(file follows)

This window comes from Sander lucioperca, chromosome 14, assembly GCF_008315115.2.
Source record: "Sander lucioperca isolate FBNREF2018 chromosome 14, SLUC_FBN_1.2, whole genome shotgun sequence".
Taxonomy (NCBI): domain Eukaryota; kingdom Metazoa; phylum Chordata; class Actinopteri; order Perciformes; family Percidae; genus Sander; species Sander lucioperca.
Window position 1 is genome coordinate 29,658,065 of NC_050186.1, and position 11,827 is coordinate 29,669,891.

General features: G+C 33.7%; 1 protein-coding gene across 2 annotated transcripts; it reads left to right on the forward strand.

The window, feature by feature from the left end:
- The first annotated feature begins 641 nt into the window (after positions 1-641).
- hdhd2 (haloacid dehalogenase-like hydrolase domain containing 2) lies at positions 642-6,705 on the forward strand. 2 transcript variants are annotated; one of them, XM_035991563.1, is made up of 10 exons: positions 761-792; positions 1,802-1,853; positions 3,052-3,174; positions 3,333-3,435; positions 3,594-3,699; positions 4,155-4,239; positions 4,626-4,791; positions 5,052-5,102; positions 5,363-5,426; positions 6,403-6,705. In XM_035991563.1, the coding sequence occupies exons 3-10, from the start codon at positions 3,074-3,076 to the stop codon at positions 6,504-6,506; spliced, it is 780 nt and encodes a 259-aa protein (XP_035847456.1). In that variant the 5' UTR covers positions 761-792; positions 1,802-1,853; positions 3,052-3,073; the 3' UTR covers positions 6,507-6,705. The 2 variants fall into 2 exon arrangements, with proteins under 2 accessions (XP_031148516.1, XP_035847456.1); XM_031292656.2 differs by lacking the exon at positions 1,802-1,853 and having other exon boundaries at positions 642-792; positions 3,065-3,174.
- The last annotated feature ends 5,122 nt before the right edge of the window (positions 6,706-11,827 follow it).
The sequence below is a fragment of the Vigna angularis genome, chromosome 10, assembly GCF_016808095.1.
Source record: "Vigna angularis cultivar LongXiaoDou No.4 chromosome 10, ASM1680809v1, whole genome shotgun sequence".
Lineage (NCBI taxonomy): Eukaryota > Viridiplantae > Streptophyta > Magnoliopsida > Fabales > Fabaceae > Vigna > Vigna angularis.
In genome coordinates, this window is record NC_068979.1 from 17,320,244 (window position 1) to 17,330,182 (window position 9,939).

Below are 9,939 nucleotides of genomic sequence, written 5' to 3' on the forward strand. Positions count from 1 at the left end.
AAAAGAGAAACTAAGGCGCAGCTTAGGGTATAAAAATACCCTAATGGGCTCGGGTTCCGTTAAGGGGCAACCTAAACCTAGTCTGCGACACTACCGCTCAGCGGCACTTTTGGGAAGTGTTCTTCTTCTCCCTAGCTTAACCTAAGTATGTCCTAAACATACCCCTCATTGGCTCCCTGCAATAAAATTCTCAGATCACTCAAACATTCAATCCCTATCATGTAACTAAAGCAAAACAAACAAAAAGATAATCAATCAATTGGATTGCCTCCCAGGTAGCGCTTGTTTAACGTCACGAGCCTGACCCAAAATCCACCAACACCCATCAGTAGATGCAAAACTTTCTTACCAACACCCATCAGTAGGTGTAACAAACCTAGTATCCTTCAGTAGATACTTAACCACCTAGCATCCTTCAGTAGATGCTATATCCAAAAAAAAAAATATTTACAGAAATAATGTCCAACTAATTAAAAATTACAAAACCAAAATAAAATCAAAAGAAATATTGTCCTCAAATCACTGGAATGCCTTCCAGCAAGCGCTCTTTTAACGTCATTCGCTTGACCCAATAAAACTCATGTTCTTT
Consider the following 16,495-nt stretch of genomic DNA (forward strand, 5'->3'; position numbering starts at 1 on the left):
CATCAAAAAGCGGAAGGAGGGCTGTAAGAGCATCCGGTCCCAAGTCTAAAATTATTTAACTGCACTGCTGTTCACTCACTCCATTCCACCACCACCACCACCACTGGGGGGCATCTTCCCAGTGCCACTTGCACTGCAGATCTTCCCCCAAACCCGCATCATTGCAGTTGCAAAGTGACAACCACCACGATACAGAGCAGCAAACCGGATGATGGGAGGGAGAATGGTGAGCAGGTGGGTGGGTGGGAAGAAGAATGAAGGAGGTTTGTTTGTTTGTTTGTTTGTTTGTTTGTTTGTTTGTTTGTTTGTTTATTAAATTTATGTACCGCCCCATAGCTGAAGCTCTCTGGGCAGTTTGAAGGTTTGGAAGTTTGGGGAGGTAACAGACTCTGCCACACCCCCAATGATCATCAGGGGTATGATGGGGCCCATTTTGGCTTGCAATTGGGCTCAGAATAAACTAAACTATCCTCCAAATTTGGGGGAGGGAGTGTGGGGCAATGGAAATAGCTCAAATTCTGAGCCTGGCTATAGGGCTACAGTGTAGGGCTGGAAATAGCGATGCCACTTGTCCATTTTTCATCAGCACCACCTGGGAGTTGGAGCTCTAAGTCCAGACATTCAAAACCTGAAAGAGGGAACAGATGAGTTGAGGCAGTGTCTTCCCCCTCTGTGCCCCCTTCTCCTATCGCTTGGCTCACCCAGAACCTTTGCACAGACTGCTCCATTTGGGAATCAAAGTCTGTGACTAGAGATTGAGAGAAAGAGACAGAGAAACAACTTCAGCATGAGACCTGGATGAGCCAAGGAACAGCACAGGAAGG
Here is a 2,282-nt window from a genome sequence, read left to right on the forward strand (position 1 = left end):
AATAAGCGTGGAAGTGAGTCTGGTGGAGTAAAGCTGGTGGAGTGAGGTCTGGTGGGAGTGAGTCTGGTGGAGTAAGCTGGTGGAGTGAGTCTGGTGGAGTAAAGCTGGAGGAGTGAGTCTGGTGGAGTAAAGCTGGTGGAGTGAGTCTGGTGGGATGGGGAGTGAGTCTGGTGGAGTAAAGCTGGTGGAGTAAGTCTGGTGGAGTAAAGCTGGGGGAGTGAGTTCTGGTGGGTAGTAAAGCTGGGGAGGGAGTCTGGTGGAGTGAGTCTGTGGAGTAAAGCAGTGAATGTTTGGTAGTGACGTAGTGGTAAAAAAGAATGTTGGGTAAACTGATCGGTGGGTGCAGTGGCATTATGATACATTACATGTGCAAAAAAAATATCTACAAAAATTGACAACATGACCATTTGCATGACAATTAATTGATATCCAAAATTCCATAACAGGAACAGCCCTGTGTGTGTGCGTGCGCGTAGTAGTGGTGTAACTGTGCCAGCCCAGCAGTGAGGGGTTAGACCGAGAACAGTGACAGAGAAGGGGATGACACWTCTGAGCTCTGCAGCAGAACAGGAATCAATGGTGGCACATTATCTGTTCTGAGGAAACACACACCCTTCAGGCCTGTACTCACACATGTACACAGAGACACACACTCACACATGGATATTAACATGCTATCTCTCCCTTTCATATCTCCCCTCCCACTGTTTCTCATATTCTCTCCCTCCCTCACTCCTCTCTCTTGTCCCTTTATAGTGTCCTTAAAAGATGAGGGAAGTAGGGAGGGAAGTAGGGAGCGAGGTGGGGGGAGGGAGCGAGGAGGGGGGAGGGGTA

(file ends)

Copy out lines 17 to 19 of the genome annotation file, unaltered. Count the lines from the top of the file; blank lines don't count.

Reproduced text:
CATCAAAAAGCGGAAGGAGGGCTGTAAGAGCATCCGGTCCCAAGTCTAAAATTATTTAACTGCACTGCTGTTCACTCACTCCATTCCACCACCACCACCACCACTGGGGGGCATCTTCCCAGTGCCACTTGCACTGCAGATCTTCCCCCAAACCCGCATCATTGCAGTTGCAAAGTGACAACCACCACGATACAGAGCAGCAAACCGGATGATGGGAGGGAGAATGGTGAGCAGGTGGGTGGGTGGGAAGAAGAATGAAGGAGGTTTGTTTGTTTGTTTGTTTGTTTGTTTGTTTGTTTGTTTGTTTGTTTATTAAATTTATGTACCGCCCCATAGCTGAAGCTCTCTGGGCAGTTTGAAGGTTTGGAAGTTTGGGGAGGTAACAGACTCTGCCACACCCCCAATGATCATCAGGGGTATGATGGGGCCCATTTTGGCTTGCAATTGGGCTCAGAATAAACTAAACTATCCTCCAAATTTGGGGGAGGGAGTGTGGGGCAATGGAAATAGCTCAAATTCTGAGCCTGGCTATAGGGCTACAGTGTAGGGCTGGAAATAGCGATGCCACTTGTCCATTTTTCATCAGCACCACCTGGGAGTTGGAGCTCTAAGTCCAGACATTCAAAACCTGAAAGAGGGAACAGATGAGTTGAGGCAGTGTCTTCCCCCTCTGTGCCCCCTTCTCCTATCGCTTGGCTCACCCAGAACCTTTGCACAGACTGCTCCATTTGGGAATCAAAGTCTGTGACTAGAGATTGAGAGAAAGAGACAGAGAAACAACTTCAGCATGAGACCTGGATGAGCCAAGGAACAGCACAGGAAGG
Here is a 2,282-nt window from a genome sequence, read left to right on the forward strand (position 1 = left end):
AATAAGCGTGGAAGTGAGTCTGGTGGAGTAAAGCTGGTGGAGTGAGGTCTGGTGGGAGTGAGTCTGGTGGAGTAAGCTGGTGGAGTGAGTCTGGTGGAGTAAAGCTGGAGGAGTGAGTCTGGTGGAGTAAAGCTGGTGGAGTGAGTCTGGTGGGATGGGGAGTGAGTCTGGTGGAGTAAAGCTGGTGGAGTAAGTCTGGTGGAGTAAAGCTGGGGGAGTGAGTTCTGGTGGGTAGTAAAGCTGGGGAGGGAGTCTGGTGGAGTGAGTCTGTGGAGTAAAGCAGTGAATGTTTGGTAGTGACGTAGTGGTAAAAAAGAATGTTGGGTAAACTGATCGGTGGGTGCAGTGGCATTATGATACATTACATGTGCAAAAAAAATATCTACAAAAATTGACAACATGACCATTTGCATGACAATTAATTGATATCCAAAATTCCATAACAGGAACAGCCCTGTGTGTGTGCGTGCGCGTAGTAGTGGTGTAACTGTGCCAGCCCAGCAGTGAGGGGTTAGACCGAGAACAGTGACAGAGAAGGGGATGACACWTCTGAGCTCTGCAGCAGAACAGGAATCAATGGTGGCACATTATCTGTTCTGAGGAAACACACACCCTTCAGGCCTGTACTCACACATGTACACAGAGACACACACTCACACATGGATATTAACATGCTATCTCTCCCTTTCATATCTCCCCTCCCACTGTTTCTCATATTCTCTCCCTCCCTCACTCCTCTCTCTTGTCCCTTTATAGTGTCCTTAAAAGATGAGGGAAGTAGGGAGGGAAGTAGGGAGCGAGGTGGGGGGAGGGAGCGAGGAGGGGGGAGGGGTA